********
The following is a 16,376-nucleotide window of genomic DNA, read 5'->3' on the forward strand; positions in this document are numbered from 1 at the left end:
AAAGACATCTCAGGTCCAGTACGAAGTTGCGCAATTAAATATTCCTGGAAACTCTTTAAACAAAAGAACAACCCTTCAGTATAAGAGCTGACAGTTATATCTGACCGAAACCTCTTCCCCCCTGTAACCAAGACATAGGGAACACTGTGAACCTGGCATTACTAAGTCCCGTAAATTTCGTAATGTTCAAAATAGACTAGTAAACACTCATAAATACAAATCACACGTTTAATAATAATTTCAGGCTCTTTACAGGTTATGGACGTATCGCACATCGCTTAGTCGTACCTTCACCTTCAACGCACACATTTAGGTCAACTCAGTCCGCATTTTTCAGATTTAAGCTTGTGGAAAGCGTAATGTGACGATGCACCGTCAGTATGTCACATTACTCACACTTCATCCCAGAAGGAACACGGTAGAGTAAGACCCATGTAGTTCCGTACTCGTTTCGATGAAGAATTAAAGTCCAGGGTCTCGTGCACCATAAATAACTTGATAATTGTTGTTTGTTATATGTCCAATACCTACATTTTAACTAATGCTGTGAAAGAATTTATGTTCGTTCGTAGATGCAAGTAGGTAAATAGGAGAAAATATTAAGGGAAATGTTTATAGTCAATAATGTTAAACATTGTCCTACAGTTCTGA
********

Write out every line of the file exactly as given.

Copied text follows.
The following is a 16,376-nucleotide window of genomic DNA, read 5'->3' on the forward strand; positions in this document are numbered from 1 at the left end:
AAAGACATCTCAGGTCCAGTACGAAGTTGCGCAATTAAATATTCCTGGAAACTCTTTAAACAAAAGAACAACCCTTCAGTATAAGAGCTGACAGTTATATCTGACCGAAACCTCTTCCCCCCTGTAACCAAGACATAGGGAACACTGTGAACCTGGCATTACTAAGTCCCGTAAATTTCGTAATGTTCAAAATAGACTAGTAAACACTCATAAATACAAATCACACGTTTAATAATAATTTCAGGCTCTTTACAGGTTATGGACGTATCGCACATCGCTTAGTCGTACCTTCACCTTCAACGCACACATTTAGGTCAACTCAGTCCGCATTTTTCAGATTTAAGCTTGTGGAAAGCGTAATGTGACGATGCACCGTCAGTATGTCACATTACTCACACTTCATCCCAGAAGGAACACGGTAGAGTAAGACCCATGTAGTTCCGTACTCGTTTCGATGAAGAATTAAAGTCCAGGGTCTCGTGCACCATAAATAACTTGATAATTGTTGTTTGTTATATGTCCAATACCTACATTTTAACTAATGCTGTGAAAGAATTTATGTTCGTTCGTAGATGCAAGTAGGTAAATAGGAGAAAATATTAAGGGAAATGTTTATAGTCAATAATGTTAAACATTGTCCTACAGTTCTGA